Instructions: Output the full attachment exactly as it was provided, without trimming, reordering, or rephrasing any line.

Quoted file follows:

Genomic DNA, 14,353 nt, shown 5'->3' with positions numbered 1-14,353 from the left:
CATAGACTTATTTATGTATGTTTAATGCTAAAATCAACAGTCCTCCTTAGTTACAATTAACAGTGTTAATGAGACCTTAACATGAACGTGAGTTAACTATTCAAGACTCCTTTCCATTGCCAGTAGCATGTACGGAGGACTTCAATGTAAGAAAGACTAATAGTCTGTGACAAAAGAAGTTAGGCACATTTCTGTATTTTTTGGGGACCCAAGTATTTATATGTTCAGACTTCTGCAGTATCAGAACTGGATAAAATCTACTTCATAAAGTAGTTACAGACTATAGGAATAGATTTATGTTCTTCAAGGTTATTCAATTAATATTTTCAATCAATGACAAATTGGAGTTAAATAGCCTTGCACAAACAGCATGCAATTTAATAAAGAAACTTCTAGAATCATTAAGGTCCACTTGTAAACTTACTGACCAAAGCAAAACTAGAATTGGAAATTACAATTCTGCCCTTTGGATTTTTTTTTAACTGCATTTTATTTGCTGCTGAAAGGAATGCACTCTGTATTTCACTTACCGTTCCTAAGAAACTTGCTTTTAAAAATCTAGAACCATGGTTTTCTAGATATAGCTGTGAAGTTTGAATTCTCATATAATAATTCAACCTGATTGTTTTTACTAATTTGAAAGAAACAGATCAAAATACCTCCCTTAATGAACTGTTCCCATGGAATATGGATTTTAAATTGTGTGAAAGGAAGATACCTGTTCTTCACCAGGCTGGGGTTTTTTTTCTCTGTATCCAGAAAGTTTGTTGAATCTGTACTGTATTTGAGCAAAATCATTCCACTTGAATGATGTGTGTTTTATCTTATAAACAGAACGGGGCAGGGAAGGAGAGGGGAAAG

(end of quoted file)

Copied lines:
Genomic DNA, 14,353 nt, shown 5'->3' with positions numbered 1-14,353 from the left:
CATAGACTTATTTATGTATGTTTAATGCTAAAATCAACAGTCCTCCTTAGTTACAATTAACAGTGTTAATGAGACCTTAACATGAACGTGAGTTAACTATTCAAGACTCCTTTCCATTGCCAGTAGCATGTACGGAGGACTTCAATGTAAGAAAGACTAATAGTCTGTGACAAAAGAAGTTAGGCACATTTCTGTATTTTTTGGGGACCCAAGTATTTATATGTTCAGACTTCTGCAGTATCAGAACTGGATAAAATCTACTTCATAAAGTAGTTACAGACTATAGGAATAGATTTATGTTCTTCAAGGTTATTCAATTAATATTTTCAATCAATGACAAATTGGAGTTAAATAGCCTTGCACAAACAGCATGCAATTTAATAAAGAAACTTCTAGAATCATTAAGGTCCACTTGTAAACTTACTGACCAAAGCAAAACTAGAATTGGAAATTACAATTCTGCCCTTTGGATTTTTTTTTAACTGCATTTTATTTGCTGCTGAAAGGAATGCACTCTGTATTTCACTTACCGTTCCTAAGAAACTTGCTTTTAAAAATCTAGAACCATGGTTTTCTAGATATAGCTGTGAAGTTTGAATTCTCATATAATAATTCAACCTGATTGTTTTTACTAATTTGAAAGAAACAGATCAAAATACCTCCCTTAATGAACTGTTCCCATGGAATATGGATTTTAAATTGTGTGAAAGGAAGATACCTGTTCTTCACCAGGCTGGGGTTTTTTTTCTCTGTATCCAGAAAGTTTGTTGAATCTGTACTGTATTTGAGCAAAATCATTCCACTTGAATGATGTGTGTTTTATCTTATAAACAGAACGGGGCAGGGAAGGAGAGGGGAAAG